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V. Groginsky writes from Mexico City.
An untimely cold finally gave me a chance to watch The Godfather (I and II)—30 years late, but just in time for fitting juxtapositions. I spent my down time sleeping, reading news about Mexico’s ongoing narco-cartel bloodbath, and reviewing former U.S. Amb.
To paraphrase one observer of Albanians, “Mexico is not a society with corruption; Mexico is a corrupt society.”
SLOW TRAFFIC RIGHT LANE. It is a simple concept if you are literate and socially conscious. Consideration for others, however—the idea that you are not alone in the world and that it does not belong exclusively to you—is not an inborn value, but one taught by family and society.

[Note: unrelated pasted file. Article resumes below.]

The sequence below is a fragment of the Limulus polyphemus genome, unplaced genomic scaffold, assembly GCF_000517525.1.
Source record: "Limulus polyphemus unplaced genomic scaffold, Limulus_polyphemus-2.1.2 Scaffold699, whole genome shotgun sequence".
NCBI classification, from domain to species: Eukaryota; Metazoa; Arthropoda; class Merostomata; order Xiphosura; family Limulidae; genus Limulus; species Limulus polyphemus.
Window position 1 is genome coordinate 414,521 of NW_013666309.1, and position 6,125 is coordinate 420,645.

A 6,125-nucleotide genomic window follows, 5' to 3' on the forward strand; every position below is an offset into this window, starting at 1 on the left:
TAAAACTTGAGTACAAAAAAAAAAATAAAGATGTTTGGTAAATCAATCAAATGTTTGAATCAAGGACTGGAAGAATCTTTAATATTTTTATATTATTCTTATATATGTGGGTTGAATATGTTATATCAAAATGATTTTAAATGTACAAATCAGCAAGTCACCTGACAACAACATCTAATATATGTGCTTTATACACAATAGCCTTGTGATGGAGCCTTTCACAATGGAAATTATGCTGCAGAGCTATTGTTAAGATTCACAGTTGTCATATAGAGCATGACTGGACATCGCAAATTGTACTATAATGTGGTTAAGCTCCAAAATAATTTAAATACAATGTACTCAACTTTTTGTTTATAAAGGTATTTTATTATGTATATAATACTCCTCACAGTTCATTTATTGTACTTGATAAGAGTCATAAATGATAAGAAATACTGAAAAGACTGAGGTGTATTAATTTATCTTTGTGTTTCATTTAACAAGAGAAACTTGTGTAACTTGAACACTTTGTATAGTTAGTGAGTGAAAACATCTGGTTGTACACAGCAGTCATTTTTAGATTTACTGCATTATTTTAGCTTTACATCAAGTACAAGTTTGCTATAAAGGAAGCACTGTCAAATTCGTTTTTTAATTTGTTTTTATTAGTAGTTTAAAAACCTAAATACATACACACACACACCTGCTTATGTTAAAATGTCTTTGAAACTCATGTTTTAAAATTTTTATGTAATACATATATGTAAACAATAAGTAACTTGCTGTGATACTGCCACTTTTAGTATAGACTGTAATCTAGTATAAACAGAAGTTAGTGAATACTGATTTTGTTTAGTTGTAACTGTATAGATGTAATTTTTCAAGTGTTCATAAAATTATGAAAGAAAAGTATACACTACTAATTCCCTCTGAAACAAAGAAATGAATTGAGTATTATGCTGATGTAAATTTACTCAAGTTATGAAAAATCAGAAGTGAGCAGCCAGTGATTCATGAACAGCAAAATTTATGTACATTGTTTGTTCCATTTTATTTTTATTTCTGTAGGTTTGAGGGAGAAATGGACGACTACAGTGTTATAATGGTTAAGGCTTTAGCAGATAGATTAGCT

Behind the recent headlines here in Mexico of massive peasant protests, blocked highways and international crossings, and demands for NAFTA treaty renegotiation lay a few facts about incompetence, corruption, and inefficiency.
After decades of outward socio-cultural differences and political animosity, North America’s two United States—north and south of the Rio Grande/Rio Bravo—are becoming more socially homogenous than some would care to admit.
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